Fine words and good looks are not enough

In 1946 Bedouin shepherds stumbled on a huge archaeological discovery.  In caves near the Dead Sea they found a series of scrolls housed in jars.  By 1951 a full excavation was under way and in the end nearly a thousand documents were discovered.

 

The documents were dated to the time of Jesus – around 33 CE.  It took years for their full publication, and they’re still surrounded in controversy and some mystery.

 

Most of the content is versions of the Old Testament; they appear to be the library of a Jewish sect, the Sons of Light, who fled to the caves to escape the Romans.  In addition to fragments of every book of Old Testament (except for the book of Esther) there are prophecies by Ezekiel, Jeremiah and Daniel not found in the Bible.

 

There are also non Biblical Scrolls that include writings on Law, Community rules, war conduct, thanksgiving psalms, hymns and benedictions.

 

The Scroll of War would not have been much use in fighting the notoriously efficient Roman army.  It mainly consists of detailed instructions about exactly what must be written on trumpets, banners and weapons: on the darts must be written “Bloody Spikes to Bring Down the Slain by the Wrath of God”.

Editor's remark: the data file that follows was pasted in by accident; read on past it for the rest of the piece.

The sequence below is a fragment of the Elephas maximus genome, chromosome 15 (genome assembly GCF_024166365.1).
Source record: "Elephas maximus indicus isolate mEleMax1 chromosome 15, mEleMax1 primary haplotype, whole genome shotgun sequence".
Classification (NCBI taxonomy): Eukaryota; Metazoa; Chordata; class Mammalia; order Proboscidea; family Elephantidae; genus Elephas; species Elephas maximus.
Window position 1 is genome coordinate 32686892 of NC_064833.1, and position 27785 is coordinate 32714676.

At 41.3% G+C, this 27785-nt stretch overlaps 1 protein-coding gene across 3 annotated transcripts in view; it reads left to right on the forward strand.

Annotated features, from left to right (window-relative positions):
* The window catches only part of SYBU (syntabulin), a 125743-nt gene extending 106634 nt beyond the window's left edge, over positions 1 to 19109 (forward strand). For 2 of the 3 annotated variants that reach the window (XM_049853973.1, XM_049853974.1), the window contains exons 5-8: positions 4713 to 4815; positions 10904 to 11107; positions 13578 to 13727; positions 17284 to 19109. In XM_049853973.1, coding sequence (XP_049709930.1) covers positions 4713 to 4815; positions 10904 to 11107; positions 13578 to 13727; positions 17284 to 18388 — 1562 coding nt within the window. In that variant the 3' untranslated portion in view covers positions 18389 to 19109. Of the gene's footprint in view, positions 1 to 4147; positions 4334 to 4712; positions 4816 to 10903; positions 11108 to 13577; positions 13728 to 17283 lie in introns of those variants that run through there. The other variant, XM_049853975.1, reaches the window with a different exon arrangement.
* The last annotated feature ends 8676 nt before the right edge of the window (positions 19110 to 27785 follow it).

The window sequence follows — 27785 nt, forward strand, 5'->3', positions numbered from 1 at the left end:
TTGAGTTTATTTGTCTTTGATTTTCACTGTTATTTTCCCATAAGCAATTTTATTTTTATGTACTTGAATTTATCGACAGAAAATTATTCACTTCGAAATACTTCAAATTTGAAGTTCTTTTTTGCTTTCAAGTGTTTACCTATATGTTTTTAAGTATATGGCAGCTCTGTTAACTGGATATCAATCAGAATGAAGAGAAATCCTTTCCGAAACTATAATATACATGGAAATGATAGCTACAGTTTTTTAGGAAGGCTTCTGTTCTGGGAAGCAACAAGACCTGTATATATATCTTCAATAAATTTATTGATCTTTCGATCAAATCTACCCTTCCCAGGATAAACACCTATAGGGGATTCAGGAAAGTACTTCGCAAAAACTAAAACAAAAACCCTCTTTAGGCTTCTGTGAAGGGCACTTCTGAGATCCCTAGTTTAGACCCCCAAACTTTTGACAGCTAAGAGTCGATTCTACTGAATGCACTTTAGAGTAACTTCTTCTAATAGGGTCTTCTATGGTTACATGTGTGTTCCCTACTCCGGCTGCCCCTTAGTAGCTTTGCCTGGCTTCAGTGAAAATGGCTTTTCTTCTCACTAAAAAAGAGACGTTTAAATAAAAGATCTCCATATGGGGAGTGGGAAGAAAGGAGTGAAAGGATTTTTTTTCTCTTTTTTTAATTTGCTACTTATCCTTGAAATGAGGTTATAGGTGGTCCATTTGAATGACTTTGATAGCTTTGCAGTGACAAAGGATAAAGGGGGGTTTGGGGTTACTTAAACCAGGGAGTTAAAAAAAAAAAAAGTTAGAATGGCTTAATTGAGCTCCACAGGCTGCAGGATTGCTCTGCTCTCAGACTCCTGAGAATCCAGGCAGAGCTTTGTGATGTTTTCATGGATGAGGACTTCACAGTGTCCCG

Precise instructions are also given about the appearance of the weapons: the spike of a spear should have “ears of corn in pure gold pointing towards the tip”.

 

“If the battle could have been decided by literary excess and sumptuous scmeckerel it would be a cakewalk for the Sons of Light” says historian Simon Schama.

 

Lovely as it sounds it is of course all style and no strategy.

 

Sounds like a gorgeous looking PowerPoint presentation that’s got no strategy behind it.  We’ve all wasted time looking for the perfect image for our charts and left the construction of the argument till last (when of course it must come first).

 

Looks are important of course.  I was once called by an irate boss who was judging some industry awards shouting that our entries weren’t as pretty as our competitors.  (I’d been concentrating on the content instead).  As we get into the heart of awards judging season I will be looking out for beautiful entries that don’t have much of a strategy or weak tactics and results that are no more than a manipulation of statistics.  Just as with fighting the Romans, aesthetics is not enough.

 

 

 

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